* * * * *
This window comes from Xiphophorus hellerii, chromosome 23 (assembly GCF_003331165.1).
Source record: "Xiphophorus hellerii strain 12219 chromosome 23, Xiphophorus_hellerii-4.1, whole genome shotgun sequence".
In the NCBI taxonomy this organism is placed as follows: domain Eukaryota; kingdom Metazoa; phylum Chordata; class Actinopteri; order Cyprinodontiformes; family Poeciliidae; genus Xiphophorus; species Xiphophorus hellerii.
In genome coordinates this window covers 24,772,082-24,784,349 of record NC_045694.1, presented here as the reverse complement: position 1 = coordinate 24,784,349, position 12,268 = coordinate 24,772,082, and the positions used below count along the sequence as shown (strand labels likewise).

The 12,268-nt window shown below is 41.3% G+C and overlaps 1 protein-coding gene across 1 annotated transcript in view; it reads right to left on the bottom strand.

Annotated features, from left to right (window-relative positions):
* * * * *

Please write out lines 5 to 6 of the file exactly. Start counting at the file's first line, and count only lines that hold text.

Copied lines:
The 12,268-nt window shown below is 41.3% G+C and overlaps 1 protein-coding gene across 1 annotated transcript in view; it reads right to left on the bottom strand.

Annotated features, from left to right (window-relative positions):